Recognition of courses
After you have been placed with one of the partner universities you need to pick your courses. Some frequently asked questions regarding courses:
What is the level of available courses?
Most exchanges in Europe are at Bachelor's level. Scandinavian partners generally offer master level courses for exchange students, and therefore require incoming students to have master level. In IESE you can check if the university of your choice is only open to Master students. You can also check whether has been possible for LLB students to obtain 30 ECTS in the past.
Are Master students allowed to follow Bachelor courses?
Credit points earned with courses studied abroad at bachelor level cannot be used in a Master’s programme. The Dutch Higher Education Act simply prohibits that. Master students are allowed to take Bachelor courses without recognition of the courses in their Groningen programme.
Are Bachelor students allowed to follow Master courses?
Not all universities allow Bachelor students to follow courses at Master level, some partners may be more flexible in this, but this can only be determent after placement of the Bachelor student.
Is the course list available?
When choosing your exchange university (and even after placement) most course lists will not be updated yet for the next academic year, you can choose courses from the available course list, but keep in mind that there might be changes for the next year. Most course lists can be found on the website of the partner university or in IESE.
Can I follow courses at other faculties?
Not all partners allow incoming exchange students to follow courses in other faculties than law, some partners may be more flexible in this, but this can only be determined after placement of the student.
Can I substitute courses?
The Bachelor’s programme is organized in such a way that it is possible to substitute Groningen courses with courses studied abroad. For some elements of the Master's programme this can be done too. Courses that can qualify for substitution are:
- optional courses
- the compulsory seminar in the Master’s programme
- some compulsory courses in the field of European Law and International Law (e.g. European Law 1 and 2, some of the International Law courses and Private International Law) and non-positive law courses such as History of Law 2, Philosophy of Law, Sociology of Law and Economics of Law
- Bachelor’s or Master’s thesis
Any request for exemptions must be arranged well in advance, before the exchange period.
I have to take part in the Studentenrechtbank (student moot court) in Groningen, what should I do?
Exchange students taking part in the Studentenrechtbank (Student Moot Court) and who, in view of their exchange period, cannot be present when the assignments are handed out in the first semester must report this in writing, in advance, to the Student Moot Court secretary.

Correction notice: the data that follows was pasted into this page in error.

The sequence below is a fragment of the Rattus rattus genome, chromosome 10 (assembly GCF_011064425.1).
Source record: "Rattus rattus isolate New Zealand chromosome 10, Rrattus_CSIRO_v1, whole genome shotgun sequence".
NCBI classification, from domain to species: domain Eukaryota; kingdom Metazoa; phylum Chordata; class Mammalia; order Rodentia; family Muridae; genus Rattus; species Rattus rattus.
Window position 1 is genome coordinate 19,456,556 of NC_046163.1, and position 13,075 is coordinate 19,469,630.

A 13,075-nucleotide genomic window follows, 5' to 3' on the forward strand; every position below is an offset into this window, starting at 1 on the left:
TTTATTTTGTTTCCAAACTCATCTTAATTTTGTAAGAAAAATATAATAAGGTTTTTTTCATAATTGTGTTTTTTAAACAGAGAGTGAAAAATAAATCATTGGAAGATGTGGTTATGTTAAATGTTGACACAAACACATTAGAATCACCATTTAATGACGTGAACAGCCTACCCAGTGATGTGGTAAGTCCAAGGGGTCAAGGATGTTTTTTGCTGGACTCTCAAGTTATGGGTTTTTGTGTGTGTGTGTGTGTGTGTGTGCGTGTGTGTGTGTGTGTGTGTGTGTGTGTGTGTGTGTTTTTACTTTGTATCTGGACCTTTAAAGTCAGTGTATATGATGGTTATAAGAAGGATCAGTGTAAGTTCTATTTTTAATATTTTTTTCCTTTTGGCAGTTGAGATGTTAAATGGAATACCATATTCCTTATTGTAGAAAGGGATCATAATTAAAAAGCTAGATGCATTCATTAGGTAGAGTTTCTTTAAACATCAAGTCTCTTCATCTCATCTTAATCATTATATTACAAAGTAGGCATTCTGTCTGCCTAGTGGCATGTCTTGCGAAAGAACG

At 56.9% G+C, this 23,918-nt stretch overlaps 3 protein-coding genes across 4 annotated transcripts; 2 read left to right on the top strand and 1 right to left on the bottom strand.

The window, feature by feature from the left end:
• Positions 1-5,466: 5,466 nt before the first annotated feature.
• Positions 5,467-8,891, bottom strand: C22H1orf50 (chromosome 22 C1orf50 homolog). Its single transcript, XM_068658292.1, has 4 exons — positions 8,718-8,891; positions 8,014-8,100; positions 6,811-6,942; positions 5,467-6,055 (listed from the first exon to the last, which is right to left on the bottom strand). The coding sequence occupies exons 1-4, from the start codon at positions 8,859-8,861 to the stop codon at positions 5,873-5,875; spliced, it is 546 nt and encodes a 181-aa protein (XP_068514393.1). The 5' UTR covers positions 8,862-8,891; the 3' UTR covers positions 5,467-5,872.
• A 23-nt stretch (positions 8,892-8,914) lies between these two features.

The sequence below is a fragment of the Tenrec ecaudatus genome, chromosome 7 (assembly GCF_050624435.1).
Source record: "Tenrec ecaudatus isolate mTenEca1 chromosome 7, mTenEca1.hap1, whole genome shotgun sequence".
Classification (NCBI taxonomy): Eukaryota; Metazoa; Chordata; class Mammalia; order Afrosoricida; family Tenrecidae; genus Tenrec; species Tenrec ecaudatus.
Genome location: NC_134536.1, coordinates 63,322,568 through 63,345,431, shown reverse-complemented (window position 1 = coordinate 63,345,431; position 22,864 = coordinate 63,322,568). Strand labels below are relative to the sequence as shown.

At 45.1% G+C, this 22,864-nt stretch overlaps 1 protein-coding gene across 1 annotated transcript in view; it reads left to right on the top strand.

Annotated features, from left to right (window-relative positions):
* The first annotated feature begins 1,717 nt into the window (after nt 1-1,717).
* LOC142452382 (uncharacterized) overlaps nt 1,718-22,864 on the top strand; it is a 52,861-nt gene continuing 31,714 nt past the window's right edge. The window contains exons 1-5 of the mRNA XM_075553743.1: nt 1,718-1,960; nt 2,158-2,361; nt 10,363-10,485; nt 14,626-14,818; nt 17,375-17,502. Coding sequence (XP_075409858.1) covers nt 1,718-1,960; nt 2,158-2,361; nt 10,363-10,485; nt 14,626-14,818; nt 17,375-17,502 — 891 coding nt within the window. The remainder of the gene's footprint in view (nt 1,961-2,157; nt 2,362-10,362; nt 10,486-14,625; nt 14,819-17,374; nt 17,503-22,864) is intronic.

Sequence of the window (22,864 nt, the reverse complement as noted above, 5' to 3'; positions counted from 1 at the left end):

If there is an urgent reason, it may be possible to complete the writing skills part of the Studentenrechtbank abroad, during the exchange period. This special dispensation requires prior written permission from the Student Moot Court coordinator. Requests to this end can be addressed to the Student Moot Court secretary: M.J.A.N.Siekmans-Koopmann .
With explicit permission, an exchange student may replace the Groningen Studentenrechtbank with a Moot Court at the host university. The Moot Court at the host university must have equivalent oral and written elements. The Board of Examiners must give its approval beforehand.
How can I get recognition of my courses?
You can gain approval of courses you plan to study abroad from the Board of Examiners. This approval by the Board of Examiners must be obtained before departure. To prevent any delay in your studies the Faculty has a flexible attitude to recognition of results achieved abroad.
Can I get recognition of my language course?
A language course followed at a foreign university does not form part of your law study programme; no credit points will be awarded for passing such a course. However, if such a course is equivalent in terms of number of credits, contents, difficulty and structure to language courses within a law programme here (i.e. English as part of the Dutch-stream International and European Law) it may be considered for ECTS. However, such language courses can only be considered as non-legal courses and therefore can only be the optional part of your programme.
What is the golden rule in choosing courses?
The golden rule here is that you must ask for approval of your courses before departure AND if you have any doubts about the recognition of your courses you must discuss this with your study advisor before departure. This to avoid any disappointment and problems during your exchange and after your return. But most important choose courses that are of interest to you and of relevance to your law programme.
I still have a question regarding course selection.
If you have any other questions, please ask at the International Office (during student office hours).
|Last modified:||17 May 2018 10.21 a.m.|